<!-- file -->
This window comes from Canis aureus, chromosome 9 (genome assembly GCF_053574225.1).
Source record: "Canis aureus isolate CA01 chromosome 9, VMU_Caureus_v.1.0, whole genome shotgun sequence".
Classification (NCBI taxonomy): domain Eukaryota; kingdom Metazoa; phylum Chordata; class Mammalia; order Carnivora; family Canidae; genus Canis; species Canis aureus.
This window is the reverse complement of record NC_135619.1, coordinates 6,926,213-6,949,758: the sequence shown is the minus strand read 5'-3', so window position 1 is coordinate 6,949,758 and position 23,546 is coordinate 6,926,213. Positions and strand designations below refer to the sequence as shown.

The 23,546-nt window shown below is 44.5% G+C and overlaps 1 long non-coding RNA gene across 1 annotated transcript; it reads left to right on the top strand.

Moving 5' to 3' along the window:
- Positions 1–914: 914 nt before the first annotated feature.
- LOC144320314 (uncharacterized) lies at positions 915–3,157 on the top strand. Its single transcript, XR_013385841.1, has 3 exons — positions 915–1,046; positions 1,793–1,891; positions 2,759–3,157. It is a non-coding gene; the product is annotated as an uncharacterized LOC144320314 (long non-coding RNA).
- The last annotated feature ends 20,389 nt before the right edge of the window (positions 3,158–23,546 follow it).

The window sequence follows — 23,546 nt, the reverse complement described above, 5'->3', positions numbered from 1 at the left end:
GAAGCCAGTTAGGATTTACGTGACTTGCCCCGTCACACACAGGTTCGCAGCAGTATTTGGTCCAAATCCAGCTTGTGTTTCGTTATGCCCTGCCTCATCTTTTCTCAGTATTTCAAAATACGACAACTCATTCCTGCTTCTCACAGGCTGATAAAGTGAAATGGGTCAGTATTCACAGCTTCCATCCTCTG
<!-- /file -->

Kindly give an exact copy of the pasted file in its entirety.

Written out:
This window comes from Canis aureus, chromosome 9 (genome assembly GCF_053574225.1).
Source record: "Canis aureus isolate CA01 chromosome 9, VMU_Caureus_v.1.0, whole genome shotgun sequence".
Classification (NCBI taxonomy): domain Eukaryota; kingdom Metazoa; phylum Chordata; class Mammalia; order Carnivora; family Canidae; genus Canis; species Canis aureus.
This window is the reverse complement of record NC_135619.1, coordinates 6,926,213-6,949,758: the sequence shown is the minus strand read 5'-3', so window position 1 is coordinate 6,949,758 and position 23,546 is coordinate 6,926,213. Positions and strand designations below refer to the sequence as shown.

The 23,546-nt window shown below is 44.5% G+C and overlaps 1 long non-coding RNA gene across 1 annotated transcript; it reads left to right on the top strand.

Moving 5' to 3' along the window:
- Positions 1–914: 914 nt before the first annotated feature.
- LOC144320314 (uncharacterized) lies at positions 915–3,157 on the top strand. Its single transcript, XR_013385841.1, has 3 exons — positions 915–1,046; positions 1,793–1,891; positions 2,759–3,157. It is a non-coding gene; the product is annotated as an uncharacterized LOC144320314 (long non-coding RNA).
- The last annotated feature ends 20,389 nt before the right edge of the window (positions 3,158–23,546 follow it).

The window sequence follows — 23,546 nt, the reverse complement described above, 5'->3', positions numbered from 1 at the left end:
GAAGCCAGTTAGGATTTACGTGACTTGCCCCGTCACACACAGGTTCGCAGCAGTATTTGGTCCAAATCCAGCTTGTGTTTCGTTATGCCCTGCCTCATCTTTTCTCAGTATTTCAAAATACGACAACTCATTCCTGCTTCTCACAGGCTGATAAAGTGAAATGGGTCAGTATTCACAGCTTCCATCCTCTG